Questioning today the construction of a new socialism in a country after the end of World War II is not an extraordinary phenomenon. History textbooks often describe the history of the cursed soldiers and the intelligentsia, who did not like the new communist rule of the People’s Republic of Poland. Józef Mackiewicz also refused to close his eyes to the new political order.
“There is no state foreign policy of the Soviet Union, only the global policy of international communism; there is no People’s Poland, there is only, under this name, a component part: the universal communist system; there is no own way to socialism, there is only Leninist camouflage to cement this system more effectively,” wrote J. Mackiewicz in his letter sent to the “Kultura” magazine in 1959.
J. Mackiewicz admits in a polemic that the communist system made him not feel part of any particular nation. That he does not feel like a citizen of independent Poland. The publicist stated that he felt he belonged to Eastern Europe, which, by the way, was entirely under communist rule. Therefore, he cannot be interested in such an issue as the Polish-German border, because in reality such a thing does not exist.
“Firstly, because the free German state does not border Poland; secondly, because free Poland does not exist; thirdly, because at the moment the Oder and Nysa rivers are only the demarcation of two parts of the same world communist system, two administrative provinces, one of which bears any name “German Democratic Republic” and the other “People’s Poland”. I am also not interested in the fairness or injustice of this borderline in the future, because the dispute lies in the sphere hierarchically subordinate to the superiority of the problem: how to obtain freedom, which can only create real conditions for the disposal of real borders,” the writer argued.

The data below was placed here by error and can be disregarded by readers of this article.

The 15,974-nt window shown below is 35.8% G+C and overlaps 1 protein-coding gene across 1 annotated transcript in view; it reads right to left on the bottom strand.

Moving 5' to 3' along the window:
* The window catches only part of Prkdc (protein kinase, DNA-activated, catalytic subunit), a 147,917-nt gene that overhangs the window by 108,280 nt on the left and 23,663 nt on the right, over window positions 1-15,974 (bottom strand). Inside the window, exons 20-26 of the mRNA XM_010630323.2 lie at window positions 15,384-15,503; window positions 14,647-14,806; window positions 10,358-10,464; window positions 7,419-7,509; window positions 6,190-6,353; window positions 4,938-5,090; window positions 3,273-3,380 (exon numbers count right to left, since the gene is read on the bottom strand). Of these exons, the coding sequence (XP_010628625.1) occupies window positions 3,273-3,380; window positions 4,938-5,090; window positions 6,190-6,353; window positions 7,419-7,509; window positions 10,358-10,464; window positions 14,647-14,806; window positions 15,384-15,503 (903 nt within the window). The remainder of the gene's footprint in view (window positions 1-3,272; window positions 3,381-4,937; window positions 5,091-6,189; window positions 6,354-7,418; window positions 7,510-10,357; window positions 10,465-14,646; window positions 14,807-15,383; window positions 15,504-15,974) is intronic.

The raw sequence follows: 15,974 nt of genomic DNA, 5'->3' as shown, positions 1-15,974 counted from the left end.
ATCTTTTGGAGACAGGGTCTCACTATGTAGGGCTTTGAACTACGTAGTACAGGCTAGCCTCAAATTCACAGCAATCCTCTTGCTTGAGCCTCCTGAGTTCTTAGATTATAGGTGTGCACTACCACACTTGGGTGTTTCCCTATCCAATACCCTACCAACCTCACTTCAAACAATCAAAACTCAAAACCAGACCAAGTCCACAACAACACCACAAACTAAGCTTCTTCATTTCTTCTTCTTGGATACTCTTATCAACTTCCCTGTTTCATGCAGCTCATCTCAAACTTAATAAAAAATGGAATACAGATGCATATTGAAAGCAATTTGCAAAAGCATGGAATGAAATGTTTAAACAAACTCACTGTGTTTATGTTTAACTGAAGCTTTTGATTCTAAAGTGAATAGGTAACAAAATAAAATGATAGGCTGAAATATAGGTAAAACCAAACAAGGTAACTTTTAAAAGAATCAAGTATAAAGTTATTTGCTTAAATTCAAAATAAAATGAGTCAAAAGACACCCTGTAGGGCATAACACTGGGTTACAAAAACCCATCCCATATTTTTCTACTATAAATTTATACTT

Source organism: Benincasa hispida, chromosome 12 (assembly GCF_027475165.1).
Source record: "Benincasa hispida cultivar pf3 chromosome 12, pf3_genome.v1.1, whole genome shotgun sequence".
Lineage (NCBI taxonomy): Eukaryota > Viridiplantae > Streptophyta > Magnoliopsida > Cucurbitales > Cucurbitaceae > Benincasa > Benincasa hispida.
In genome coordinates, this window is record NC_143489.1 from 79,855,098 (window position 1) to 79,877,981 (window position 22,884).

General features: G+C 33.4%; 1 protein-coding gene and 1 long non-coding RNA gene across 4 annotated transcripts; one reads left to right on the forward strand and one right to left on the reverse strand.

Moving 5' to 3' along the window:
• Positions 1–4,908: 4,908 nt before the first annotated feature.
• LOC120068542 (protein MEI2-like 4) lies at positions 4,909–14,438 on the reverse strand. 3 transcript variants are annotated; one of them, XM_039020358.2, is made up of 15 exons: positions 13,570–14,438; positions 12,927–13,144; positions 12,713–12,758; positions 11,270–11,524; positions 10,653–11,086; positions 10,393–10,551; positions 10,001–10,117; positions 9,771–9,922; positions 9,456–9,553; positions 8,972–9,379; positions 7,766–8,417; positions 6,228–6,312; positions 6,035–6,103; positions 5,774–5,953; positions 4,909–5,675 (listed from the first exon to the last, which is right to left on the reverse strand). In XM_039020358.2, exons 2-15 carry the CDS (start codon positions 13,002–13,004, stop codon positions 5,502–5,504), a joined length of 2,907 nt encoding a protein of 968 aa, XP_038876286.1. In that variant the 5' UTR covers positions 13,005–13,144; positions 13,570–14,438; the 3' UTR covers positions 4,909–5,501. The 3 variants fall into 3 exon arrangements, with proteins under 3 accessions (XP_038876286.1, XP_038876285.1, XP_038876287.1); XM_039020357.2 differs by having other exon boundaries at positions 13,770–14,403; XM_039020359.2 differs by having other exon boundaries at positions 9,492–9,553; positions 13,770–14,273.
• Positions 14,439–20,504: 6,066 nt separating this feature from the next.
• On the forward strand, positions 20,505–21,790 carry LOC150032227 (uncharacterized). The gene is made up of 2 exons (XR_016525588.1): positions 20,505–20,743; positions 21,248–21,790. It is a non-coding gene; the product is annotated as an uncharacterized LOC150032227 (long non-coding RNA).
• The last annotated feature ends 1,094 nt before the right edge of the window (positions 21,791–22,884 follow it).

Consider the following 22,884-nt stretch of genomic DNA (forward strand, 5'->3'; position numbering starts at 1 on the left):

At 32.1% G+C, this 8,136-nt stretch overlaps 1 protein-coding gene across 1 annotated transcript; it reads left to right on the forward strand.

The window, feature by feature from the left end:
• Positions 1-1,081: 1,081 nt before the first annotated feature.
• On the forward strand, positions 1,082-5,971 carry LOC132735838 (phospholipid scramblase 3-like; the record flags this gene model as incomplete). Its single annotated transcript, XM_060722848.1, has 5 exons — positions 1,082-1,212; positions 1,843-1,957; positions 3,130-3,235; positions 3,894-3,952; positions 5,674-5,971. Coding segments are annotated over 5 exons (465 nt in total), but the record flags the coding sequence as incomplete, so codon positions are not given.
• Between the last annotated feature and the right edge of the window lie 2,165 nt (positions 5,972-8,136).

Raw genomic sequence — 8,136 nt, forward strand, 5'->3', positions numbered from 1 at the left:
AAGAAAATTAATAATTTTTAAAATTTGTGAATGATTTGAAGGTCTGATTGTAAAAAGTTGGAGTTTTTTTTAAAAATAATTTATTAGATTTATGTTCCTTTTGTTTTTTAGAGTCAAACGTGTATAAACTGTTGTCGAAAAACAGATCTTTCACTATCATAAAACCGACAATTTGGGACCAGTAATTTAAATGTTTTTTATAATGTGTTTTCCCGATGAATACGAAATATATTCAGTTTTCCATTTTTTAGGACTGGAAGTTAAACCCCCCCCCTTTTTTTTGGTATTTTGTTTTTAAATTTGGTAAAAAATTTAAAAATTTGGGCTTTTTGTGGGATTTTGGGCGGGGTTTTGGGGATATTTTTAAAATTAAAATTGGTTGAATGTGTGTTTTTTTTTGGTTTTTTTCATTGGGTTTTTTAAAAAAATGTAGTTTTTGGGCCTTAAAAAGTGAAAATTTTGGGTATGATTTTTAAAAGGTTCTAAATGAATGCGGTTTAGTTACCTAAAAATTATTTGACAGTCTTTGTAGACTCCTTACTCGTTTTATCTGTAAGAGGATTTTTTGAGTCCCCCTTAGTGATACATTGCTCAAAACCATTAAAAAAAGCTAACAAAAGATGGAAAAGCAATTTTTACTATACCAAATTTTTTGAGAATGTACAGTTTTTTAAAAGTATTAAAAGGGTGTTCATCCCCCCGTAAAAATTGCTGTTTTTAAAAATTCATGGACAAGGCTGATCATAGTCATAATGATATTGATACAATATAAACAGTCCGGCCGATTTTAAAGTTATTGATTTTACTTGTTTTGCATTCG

Hence, J. Mackiewicz considered all disputes over territories to be absurd, whether it was about the Polish-German border, or disputes about whether Vilnius was Polish or Lithuanian and whether Lviv was Polish or Ukrainian. It seemed to him extremely absurd that nations that are under the occupation of a common enemy engage in such senseless disputes that will not bring any results until the system is changed and until the states get rid of the common enemy – the communist power imposed by the USSR.
The publicist was not afraid to express a different opinion in public. Namely, he believed that borders are not more important than freedom. Which basically can be explained as follows: it is better for Poland to be free of imposed communist rule, but without disputed lands (such as: Vilnius, Lviv or Odra-Nysa), than if Poland regained territories after 1914, but still remained under communism . “I value freedom more than borders,” said J. Mackiewicz.
Policy towards Russia has been constantly controversial since the 19th century. Some agreed to accept the surrounding world as it is. Agree to what our eastern neighbor is doing in our lands. Agree to the rules and system imposed by him. Agree that the Polish People’s Republic should be a socialist state. Józef Mackiewicz was an exception to the rule. A man who couldn’t close his eyes to the truth. Thanks to such people, today, Poland, Lithuania and Ukraine, which is fighting against Russia, can say that they are truly free and can act, exist and make their own decisions.
Prepared on the basis of J. Mackiewicz’s polemical letter to the editors of the “Kultura” magazine from 1959. J. Mackiewicz: What is more important: freedom or borders?
Translated by Joanna Zawalska